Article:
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Back to basics: on the dip in GDP growth (hindu)

The dip in GDP growth in the January-March quarter points to the need for a policy reboot

India’s economy, measured by the gross domestic product, grew at 7.1% in 2016-17, the slowest pace since the National Democratic Alliance government came to office in 2014, and significantly lower than the 8% growth clocked in 2015-16 (revised data). On the face of it, this is in line with the estimates put out by the Central Statistics Office in early January and at the end of February. A top government economist has lashed out at ‘messiahs of doom’ who had predicted a 2% decline in growth due to the Centre’s decision to demonetise ₹500 and ₹1,000 currency notes last November. But scratch deeper, and those naysayers don’t appear to be too far off the mark. Growth in the final quarter of 2016-17 was just 6.1%, all of 1.8 percentage points lower than the 7.9% recorded in its first (which decelerated to 7.5% and 7% in the second and third quarters, respectively). In fact, the only reason the 7.1% estimate has held up is because growth for the previous quarters was revised upwards. Finance Minister Arun Jaitley is, however, right when he points out that growth had already been slowing down, so ascribing the entire downturn to demonetisation is not fair. Yet, whichever way one looks at it, the note ban seems to have exacerbated the problem, particularly for India’s large informal economy that the poor depend on, as even the World Bank has now noted.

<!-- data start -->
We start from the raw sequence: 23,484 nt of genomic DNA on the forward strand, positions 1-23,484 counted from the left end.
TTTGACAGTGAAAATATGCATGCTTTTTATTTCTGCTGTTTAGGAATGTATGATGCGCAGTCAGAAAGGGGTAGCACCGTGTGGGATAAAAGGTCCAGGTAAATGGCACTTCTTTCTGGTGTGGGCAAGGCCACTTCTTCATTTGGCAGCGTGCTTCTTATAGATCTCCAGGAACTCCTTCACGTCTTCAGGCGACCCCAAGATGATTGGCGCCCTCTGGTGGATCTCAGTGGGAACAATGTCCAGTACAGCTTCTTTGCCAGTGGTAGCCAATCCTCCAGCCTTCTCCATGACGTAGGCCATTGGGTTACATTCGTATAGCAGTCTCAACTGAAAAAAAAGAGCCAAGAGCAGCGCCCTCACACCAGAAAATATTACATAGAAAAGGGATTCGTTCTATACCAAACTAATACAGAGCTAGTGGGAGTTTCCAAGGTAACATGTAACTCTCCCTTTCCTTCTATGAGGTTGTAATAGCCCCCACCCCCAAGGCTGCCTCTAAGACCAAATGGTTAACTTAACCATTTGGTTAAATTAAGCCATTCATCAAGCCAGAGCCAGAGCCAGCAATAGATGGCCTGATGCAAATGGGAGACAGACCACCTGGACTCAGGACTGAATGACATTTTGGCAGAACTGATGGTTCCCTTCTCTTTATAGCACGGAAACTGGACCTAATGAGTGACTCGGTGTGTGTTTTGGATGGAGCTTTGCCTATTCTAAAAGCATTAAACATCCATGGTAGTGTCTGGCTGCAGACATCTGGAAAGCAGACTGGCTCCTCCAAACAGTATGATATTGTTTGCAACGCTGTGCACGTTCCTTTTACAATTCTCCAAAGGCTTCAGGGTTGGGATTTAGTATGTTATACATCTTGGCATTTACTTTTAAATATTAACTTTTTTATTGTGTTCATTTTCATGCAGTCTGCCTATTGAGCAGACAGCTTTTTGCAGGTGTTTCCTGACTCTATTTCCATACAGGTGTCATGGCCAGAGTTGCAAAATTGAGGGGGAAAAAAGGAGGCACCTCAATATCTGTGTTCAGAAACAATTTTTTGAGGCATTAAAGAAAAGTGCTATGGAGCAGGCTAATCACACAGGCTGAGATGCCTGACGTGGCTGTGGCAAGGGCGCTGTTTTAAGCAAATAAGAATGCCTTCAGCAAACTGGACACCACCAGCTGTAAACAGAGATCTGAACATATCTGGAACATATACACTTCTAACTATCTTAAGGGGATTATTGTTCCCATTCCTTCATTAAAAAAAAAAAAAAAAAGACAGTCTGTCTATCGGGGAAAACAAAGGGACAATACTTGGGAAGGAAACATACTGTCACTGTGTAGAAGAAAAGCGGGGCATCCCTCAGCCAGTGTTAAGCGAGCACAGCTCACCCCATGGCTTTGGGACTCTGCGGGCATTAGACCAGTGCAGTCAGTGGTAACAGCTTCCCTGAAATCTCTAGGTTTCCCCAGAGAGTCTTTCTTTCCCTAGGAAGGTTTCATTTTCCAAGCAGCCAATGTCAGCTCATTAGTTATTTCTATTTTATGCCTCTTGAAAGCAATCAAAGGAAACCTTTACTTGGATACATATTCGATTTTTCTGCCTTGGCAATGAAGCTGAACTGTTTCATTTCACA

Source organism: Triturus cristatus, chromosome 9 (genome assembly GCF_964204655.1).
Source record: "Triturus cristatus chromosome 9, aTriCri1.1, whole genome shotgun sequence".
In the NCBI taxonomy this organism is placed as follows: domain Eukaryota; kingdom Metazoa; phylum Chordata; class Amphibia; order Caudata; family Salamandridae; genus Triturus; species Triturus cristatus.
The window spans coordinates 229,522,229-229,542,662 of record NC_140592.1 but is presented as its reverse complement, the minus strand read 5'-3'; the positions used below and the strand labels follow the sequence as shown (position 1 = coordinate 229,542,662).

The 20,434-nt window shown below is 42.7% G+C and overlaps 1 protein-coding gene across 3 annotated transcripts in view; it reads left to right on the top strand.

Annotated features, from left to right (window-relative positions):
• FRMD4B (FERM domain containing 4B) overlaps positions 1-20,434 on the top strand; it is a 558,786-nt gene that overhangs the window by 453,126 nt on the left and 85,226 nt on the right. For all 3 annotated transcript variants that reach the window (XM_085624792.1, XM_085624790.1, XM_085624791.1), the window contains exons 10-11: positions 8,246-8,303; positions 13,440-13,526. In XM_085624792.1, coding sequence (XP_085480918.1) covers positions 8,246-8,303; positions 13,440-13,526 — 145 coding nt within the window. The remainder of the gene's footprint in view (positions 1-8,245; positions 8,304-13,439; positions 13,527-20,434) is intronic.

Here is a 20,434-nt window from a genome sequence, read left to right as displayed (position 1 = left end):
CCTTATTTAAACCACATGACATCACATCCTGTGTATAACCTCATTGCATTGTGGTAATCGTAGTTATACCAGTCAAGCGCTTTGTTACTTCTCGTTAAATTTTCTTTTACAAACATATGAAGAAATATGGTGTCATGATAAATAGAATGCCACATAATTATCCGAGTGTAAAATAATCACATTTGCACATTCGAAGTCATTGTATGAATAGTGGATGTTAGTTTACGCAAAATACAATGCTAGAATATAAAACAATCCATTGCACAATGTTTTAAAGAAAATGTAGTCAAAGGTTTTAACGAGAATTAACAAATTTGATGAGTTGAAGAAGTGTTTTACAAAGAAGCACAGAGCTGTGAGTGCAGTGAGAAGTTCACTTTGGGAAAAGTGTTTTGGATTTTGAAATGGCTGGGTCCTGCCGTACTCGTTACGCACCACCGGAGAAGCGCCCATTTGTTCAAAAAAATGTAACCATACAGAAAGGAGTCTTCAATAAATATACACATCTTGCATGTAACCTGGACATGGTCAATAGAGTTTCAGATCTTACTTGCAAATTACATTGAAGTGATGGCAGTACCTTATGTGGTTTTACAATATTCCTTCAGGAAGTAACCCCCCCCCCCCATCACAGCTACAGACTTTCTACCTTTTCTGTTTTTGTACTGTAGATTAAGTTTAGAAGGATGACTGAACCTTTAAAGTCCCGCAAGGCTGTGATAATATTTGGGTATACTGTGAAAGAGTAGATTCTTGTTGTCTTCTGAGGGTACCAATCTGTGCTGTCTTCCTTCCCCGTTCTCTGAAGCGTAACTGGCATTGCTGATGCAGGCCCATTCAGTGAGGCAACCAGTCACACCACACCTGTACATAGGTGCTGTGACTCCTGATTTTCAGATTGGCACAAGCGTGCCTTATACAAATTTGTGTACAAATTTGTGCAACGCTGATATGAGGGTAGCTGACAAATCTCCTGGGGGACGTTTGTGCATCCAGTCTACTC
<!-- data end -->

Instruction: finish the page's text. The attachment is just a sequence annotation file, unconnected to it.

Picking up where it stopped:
Consider these underlying trends. Discounting the healthy growth in GVA (gross value added) from agriculture and government spending, real GVA grew by just 3.8% in the fourth quarter, down from 8.4% in the first — indicating that private spending and investment collapsed. Private consumption grew at the slowest pace in five quarters, even as construction (with a high dependence on informal/migrant labour) and manufacturing activities dipped sharply. Industry has renewed pleas for the Reserve Bank of India to cut policy rates and shift back to an accommodative stance. While lower inflation and growth may soften the RBI’s outlook, there is little that monetary policy alone can do at this juncture to revive animal spirits. Banks, the primary beneficiaries of demonetisation, are flush with funds but credit growth is at multi-decade lows — and the twin stress on banks’ and their borrowers’ balance sheets is spreading to other sectors such as telecom. With the direction of global headwinds remaining uncertain, growth in government spending budgeted to be lower this year compared to last year, and private investment virtually absent, these GDP numbers should serve as a reality check. Returning to the 8% growth mark is going to be a big challenge. While the government has vigorously underlined its reform achievements of the last three years, such as the Goods and Services Tax that rolls out in July, a mission-mode reforms reboot is urgently needed. And that can only begin if the problem is suitably acknowledged by policymakers.


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